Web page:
Sustainability is another part of SoDP. The park’s greenhouse will provide produce for SoDP’s restaurants and food to distribute local restaurants, schools, CSA’s and more. Vann said the park will also provide hundreds of jobs to veterans and people with disabilities. She believes the structured and calm environment will help veterans get used to civilian life. 

Pathway perspective. Photo courtesy of Spirt of Discovery Park.

“The park is going to provide entertainment [and] life-skills training so people who have special needs who want to move out of their house can learn how to live on their own,” Vann said. “[Working at SoDP] is going to be empowering for those who have been so isolated for so long.”

Traci Jansen, board member and first grade teacher at Keysor Elementary, helps develop the greenhouse. She said there will be about 1,500 tower gardens, plants grown vertically indoors, in the greenhouse and more throughout the park. These gardens are also inside the halls of many KSD schools. Jansen said they help her students discover their personal abilities, and will do the same for the workers at SoDP. 

We want to show [the community] how you can make ecologically responsible decisions in everything you do.

— Traci Jansen

“[The employees] are going to be developing skills on how to care for these fruits, vegetables and crops growing across the entire year,” Jansen said. “It’s not just during spring or summer and harvesting in the fall, which is the traditional outdoor garden growth. [The tower gardens] harvest year-round growth that’s going to be happening everyday, 365 days a year, seven days a week.”

Jansen said the tower gardens are environmentally friendly because they take up less space than farms and constantly recycle water. She said the park will make ecologically responsible decisions in other areas too, like using solar panels for electricity. They will also landscape with plants native to Missouri and establish connections with local businesses.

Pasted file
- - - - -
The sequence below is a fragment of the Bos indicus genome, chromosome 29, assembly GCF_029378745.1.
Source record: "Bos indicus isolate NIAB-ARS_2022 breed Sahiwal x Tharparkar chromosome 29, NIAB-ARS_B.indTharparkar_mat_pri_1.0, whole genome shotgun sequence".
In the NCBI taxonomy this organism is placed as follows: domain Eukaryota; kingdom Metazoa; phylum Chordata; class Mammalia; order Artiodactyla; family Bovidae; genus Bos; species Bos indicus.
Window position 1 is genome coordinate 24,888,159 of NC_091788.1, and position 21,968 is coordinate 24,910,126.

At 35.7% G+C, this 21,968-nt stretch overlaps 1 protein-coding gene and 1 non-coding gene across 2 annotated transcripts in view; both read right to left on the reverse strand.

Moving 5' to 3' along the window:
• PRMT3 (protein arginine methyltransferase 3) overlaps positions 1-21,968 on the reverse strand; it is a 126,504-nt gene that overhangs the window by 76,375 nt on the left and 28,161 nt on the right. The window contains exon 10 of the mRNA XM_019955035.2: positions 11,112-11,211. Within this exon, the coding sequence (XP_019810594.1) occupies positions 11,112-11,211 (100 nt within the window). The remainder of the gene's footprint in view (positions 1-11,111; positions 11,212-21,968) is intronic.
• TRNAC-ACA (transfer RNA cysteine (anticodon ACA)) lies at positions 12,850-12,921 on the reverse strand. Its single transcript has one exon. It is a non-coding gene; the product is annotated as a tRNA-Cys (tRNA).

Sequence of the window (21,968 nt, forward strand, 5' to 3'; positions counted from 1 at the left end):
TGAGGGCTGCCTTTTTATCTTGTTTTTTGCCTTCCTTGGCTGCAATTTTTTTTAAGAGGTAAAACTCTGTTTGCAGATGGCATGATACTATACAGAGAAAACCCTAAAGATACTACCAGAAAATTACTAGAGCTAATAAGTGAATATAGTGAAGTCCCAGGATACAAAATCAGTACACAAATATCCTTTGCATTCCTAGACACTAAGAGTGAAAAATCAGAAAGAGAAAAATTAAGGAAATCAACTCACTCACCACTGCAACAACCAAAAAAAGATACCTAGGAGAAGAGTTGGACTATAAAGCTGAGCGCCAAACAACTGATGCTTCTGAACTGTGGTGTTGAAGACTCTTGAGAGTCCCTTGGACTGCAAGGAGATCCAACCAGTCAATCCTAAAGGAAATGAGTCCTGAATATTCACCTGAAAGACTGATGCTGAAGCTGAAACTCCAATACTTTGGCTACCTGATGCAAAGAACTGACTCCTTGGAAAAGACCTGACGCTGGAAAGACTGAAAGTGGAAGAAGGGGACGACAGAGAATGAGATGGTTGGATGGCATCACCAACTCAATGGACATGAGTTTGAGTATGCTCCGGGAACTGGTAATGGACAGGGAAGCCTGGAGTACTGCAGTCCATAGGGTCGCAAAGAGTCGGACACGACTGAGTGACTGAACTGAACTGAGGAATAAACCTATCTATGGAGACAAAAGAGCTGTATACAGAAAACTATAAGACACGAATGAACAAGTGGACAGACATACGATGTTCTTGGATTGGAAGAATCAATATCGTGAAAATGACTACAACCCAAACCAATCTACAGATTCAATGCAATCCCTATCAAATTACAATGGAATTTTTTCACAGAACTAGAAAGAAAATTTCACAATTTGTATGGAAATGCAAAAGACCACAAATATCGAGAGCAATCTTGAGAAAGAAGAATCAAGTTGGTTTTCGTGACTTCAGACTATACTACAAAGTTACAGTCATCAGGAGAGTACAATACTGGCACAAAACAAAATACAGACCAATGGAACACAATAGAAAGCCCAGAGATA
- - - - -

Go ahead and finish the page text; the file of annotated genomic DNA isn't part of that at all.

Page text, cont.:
The greenhouse at SoDP. Photo courtesy of Spirt of Discovery Park.

“We want to show [the community] how you can make ecologically responsible decisions in everything you do,” Jansen said. “We’ll be designing landscapes in an ecologically responsible way, not just for visual desire, but showing the beauty within our own environment and keeping it local.”

Uccello said SoDP will also have cooking classes where people of all abilities can learn skills and enjoy each other’s company by preparing foods and eating together. She said this and other opportunities within the park will make the park feel inclusive. 

“I’m excited to ride rides and not have to worry about, ‘Can we find handicap parking?  Can we find a family bathroom?” Uccello said. “We know that’s all going to be available [at SoDP].”

Industrial preparation kitchen. Photo courtesy of Spirt of Discovery Park.

Uccello said her daughter is excited about the park and already tells her friends at school about it. Vann said many families will have first time experiences at SoDP. She is excited to give others this opportunity. 

“Tears of joy are going to be rolling all the time,” Vann said. “There are no words for [being] able to provide an opportunity for a family that [they] never thought they would have.”

Use the following links for more information about SoDP’s upcoming fundraisers: